I found through a lot of my studies that there are these students who have all the earmarks for being failures. They have low SAT scores, may not have the best GPAs, they weren't in all the right clubs while they were in high school, and they even may get placed into a remedial course; however, these students persist on to graduation, even while students who have stronger profiles fail to persist all the way to graduation. So I'm really interested in understanding how and why these students whose admission profiles seem to indicate they won't have a chance to succeed, trying to figure out why they do succeed.
- Hansel Burley
Developmental education (remediation) in higher education has been my central research interest. Of late, I have studied the Theory of Planned Behavior and resilience and how they relate to struggling students completing bachelor’s degrees.
I have learned that students who struggle with basic academics in college is a common theme worldwide. In nearly all countries, an education beyond high school is incredibly precious and rare; competition for it is fierce. Most cannot afford to lose talent, so the American idea of providing remedial help beyond high school is a new one.
My research indicates that students with the right profile who are given some help
while in college can be resilient to institution’s first assessments that the student
may not succeed in college. This is good news for higher education around the globe.
Providing extra support is a good investment.
My parents, children, and former teachers inspire me a good deal.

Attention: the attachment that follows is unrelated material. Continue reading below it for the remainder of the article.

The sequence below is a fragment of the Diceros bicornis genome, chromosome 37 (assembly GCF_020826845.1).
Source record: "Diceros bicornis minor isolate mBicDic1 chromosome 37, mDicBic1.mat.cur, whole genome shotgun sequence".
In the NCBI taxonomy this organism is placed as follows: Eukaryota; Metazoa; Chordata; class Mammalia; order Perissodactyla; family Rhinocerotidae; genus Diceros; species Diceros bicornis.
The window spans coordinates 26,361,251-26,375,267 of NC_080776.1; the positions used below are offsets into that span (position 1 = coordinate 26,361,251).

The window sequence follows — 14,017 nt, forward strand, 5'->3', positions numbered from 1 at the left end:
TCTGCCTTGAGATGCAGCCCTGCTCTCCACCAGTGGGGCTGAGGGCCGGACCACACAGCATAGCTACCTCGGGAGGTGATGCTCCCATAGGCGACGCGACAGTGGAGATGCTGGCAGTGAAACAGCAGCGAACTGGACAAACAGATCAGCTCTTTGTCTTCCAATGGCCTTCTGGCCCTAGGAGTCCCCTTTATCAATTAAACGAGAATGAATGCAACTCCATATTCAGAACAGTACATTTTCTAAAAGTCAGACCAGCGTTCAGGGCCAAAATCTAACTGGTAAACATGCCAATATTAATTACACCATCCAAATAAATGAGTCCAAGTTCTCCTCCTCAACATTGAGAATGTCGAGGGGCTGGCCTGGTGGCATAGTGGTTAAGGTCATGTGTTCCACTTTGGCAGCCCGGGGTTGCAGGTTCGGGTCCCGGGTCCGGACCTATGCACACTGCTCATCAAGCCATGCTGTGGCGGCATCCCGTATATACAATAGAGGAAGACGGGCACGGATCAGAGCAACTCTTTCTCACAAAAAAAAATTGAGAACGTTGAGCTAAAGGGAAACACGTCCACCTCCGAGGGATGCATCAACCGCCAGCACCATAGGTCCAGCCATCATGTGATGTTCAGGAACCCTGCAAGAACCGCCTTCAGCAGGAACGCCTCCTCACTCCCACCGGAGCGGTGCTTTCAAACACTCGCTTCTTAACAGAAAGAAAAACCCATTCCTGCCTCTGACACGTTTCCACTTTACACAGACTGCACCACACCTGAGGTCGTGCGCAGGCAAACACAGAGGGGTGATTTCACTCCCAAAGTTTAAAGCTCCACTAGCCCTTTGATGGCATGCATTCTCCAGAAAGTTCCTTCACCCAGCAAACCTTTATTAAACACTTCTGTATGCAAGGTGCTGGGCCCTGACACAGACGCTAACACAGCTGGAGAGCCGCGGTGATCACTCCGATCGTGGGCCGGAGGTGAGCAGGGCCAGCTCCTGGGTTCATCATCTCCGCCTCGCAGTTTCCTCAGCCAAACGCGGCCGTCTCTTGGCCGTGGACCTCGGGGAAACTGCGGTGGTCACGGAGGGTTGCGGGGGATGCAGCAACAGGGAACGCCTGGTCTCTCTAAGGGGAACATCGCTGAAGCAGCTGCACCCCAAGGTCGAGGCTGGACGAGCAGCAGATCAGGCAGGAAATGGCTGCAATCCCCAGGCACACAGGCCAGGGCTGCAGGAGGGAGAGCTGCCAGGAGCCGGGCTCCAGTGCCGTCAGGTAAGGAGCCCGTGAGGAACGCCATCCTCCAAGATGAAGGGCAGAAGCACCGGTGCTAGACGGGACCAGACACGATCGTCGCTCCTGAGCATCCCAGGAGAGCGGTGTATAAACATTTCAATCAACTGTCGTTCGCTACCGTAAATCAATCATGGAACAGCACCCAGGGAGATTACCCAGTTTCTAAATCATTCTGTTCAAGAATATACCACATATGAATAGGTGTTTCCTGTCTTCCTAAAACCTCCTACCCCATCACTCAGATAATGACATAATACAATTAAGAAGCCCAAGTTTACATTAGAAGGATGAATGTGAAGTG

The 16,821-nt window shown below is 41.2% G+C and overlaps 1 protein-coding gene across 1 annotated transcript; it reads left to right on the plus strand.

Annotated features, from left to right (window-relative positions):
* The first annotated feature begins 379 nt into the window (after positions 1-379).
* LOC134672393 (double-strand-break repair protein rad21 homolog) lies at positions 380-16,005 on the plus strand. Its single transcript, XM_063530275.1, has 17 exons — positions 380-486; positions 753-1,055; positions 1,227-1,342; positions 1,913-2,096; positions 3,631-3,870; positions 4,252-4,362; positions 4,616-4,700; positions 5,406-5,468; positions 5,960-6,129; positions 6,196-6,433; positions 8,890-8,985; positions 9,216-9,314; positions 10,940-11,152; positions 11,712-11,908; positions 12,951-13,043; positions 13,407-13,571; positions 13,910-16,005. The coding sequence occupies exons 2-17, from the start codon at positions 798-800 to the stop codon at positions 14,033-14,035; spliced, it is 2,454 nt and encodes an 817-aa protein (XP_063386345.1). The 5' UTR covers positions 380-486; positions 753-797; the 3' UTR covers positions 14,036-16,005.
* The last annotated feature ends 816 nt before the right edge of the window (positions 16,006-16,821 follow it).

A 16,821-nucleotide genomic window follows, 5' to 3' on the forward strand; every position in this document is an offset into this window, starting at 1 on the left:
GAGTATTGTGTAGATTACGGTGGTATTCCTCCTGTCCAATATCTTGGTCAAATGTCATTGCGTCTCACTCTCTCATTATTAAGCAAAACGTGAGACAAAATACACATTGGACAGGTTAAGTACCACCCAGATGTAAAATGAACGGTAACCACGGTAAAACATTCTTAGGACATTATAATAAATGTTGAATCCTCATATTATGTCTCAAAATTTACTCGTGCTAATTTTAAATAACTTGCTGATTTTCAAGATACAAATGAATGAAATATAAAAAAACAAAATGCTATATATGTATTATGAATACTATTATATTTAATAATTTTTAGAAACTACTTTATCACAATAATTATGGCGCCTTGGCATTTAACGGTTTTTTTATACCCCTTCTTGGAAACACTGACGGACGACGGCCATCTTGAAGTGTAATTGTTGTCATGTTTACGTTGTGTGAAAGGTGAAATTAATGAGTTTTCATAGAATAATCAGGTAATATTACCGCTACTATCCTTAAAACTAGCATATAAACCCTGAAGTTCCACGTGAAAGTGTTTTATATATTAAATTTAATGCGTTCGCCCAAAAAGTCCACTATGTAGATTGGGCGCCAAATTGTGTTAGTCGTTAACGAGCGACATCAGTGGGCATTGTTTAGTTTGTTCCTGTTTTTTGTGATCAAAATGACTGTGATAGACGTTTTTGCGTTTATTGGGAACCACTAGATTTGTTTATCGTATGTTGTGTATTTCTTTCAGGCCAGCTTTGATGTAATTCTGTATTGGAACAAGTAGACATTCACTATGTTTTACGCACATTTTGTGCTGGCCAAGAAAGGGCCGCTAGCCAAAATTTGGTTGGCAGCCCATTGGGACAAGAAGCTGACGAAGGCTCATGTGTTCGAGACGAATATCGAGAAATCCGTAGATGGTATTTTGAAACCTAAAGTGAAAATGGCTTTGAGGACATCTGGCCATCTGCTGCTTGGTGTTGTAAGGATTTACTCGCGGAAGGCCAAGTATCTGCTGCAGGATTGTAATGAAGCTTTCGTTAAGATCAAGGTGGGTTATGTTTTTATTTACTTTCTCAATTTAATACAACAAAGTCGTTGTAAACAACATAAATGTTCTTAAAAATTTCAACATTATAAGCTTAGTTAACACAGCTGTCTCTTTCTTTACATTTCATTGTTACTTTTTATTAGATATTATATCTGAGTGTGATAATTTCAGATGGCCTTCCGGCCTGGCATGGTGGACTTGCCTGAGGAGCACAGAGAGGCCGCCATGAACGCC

I love working with children. I enjoyed working as principal investigator for a technology-based mentoring program at a local middle school. I have also served as principle investigator with an early literacy project called Jumpstart that employs TTU students as reading mentors for pre-K children.
Currently, I’m working as an administrator, so my projects are much more focused on TTU. One project involves evaluating and improving the multicultural/global societies’ core curriculum courses that undergraduates take. I am also pushing for electronic forms to replace much of the paper forms we use here to conduct student business and advising. Finally, I am completing a book on institutional research, which is a special brand of higher education research that focuses on helping colleges and universities become more effective.
To be successful, first one’s research should fuel teaching and service. After that, I found a dynamism took hold where my service would spark funding opportunities that kept my research moving and inspired my teaching (or in various combinations). I have tried to follow where this takes me, rather than force a direction. For example, the middle school technology program I mentioned above had as one of its goals helping primarily Latino 8th graders get on a college-bound track. Working with these children helped me offer a one-time seminar on urban education. That course involved looking at large-scale government databases to better understand why students fail to attend college or fail when they get there. My TTU students and I found many students who defy the stereotypical labels attached to urban minority youth. We found resilience. The circle of my integrated scholarship was complete.